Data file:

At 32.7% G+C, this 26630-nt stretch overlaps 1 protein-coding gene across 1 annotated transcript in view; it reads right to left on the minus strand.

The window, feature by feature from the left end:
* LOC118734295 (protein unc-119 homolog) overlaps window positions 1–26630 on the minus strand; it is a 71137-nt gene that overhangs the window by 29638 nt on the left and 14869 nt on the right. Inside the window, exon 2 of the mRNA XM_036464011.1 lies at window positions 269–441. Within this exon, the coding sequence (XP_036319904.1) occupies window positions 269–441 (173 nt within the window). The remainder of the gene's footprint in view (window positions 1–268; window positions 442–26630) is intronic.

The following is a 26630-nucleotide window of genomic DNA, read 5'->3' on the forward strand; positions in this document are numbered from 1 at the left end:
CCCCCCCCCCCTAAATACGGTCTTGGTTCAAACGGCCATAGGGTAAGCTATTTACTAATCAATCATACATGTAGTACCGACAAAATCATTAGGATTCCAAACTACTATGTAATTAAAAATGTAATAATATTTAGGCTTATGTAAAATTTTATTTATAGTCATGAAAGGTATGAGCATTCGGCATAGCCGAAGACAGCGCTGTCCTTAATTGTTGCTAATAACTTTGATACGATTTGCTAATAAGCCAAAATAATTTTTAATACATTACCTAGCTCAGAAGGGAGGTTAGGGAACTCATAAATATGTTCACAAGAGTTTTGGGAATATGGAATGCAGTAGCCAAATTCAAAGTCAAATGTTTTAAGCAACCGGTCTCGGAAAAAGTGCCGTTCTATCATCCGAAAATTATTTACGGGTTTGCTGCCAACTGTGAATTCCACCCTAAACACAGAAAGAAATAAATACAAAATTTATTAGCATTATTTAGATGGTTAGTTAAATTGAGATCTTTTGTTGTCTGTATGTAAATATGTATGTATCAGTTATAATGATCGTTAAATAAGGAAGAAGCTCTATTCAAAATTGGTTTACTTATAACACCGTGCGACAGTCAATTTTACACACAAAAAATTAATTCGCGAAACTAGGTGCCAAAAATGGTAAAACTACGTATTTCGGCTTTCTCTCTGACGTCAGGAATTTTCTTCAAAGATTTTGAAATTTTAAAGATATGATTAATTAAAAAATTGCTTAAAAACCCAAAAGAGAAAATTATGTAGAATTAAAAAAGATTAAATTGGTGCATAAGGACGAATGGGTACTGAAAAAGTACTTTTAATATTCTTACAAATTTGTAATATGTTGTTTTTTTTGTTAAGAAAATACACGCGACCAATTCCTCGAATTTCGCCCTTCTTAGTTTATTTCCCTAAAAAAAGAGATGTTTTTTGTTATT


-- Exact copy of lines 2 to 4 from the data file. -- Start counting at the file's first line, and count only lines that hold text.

The window, feature by feature from the left end:
* LOC118734295 (protein unc-119 homolog) overlaps window positions 1–26630 on the minus strand; it is a 71137-nt gene that overhangs the window by 29638 nt on the left and 14869 nt on the right. Inside the window, exon 2 of the mRNA XM_036464011.1 lies at window positions 269–441. Within this exon, the coding sequence (XP_036319904.1) occupies window positions 269–441 (173 nt within the window). The remainder of the gene's footprint in view (window positions 1–268; window positions 442–26630) is intronic.

The following is a 26630-nucleotide window of genomic DNA, read 5'->3' on the forward strand; positions in this document are numbered from 1 at the left end: